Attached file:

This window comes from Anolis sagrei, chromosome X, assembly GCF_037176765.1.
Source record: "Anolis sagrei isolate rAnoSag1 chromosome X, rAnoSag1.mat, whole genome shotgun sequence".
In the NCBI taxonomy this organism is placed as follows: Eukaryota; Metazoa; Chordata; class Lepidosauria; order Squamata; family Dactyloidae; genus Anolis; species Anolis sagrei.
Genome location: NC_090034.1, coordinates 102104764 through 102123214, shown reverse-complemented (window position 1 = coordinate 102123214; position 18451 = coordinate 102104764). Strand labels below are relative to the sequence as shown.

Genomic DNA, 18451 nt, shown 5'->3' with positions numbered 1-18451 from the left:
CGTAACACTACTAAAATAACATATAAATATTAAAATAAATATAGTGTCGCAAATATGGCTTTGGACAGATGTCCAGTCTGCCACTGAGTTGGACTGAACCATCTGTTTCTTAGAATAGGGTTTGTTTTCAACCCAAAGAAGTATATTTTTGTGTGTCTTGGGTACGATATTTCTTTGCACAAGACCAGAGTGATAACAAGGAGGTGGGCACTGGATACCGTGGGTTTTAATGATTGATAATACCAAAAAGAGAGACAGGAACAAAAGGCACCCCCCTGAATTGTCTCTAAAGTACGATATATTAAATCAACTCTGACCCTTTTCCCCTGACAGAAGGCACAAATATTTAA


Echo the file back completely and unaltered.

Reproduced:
This window comes from Anolis sagrei, chromosome X, assembly GCF_037176765.1.
Source record: "Anolis sagrei isolate rAnoSag1 chromosome X, rAnoSag1.mat, whole genome shotgun sequence".
In the NCBI taxonomy this organism is placed as follows: Eukaryota; Metazoa; Chordata; class Lepidosauria; order Squamata; family Dactyloidae; genus Anolis; species Anolis sagrei.
Genome location: NC_090034.1, coordinates 102104764 through 102123214, shown reverse-complemented (window position 1 = coordinate 102123214; position 18451 = coordinate 102104764). Strand labels below are relative to the sequence as shown.

Genomic DNA, 18451 nt, shown 5'->3' with positions numbered 1-18451 from the left:
CGTAACACTACTAAAATAACATATAAATATTAAAATAAATATAGTGTCGCAAATATGGCTTTGGACAGATGTCCAGTCTGCCACTGAGTTGGACTGAACCATCTGTTTCTTAGAATAGGGTTTGTTTTCAACCCAAAGAAGTATATTTTTGTGTGTCTTGGGTACGATATTTCTTTGCACAAGACCAGAGTGATAACAAGGAGGTGGGCACTGGATACCGTGGGTTTTAATGATTGATAATACCAAAAAGAGAGACAGGAACAAAAGGCACCCCCCTGAATTGTCTCTAAAGTACGATATATTAAATCAACTCTGACCCTTTTCCCCTGACAGAAGGCACAAATATTTAA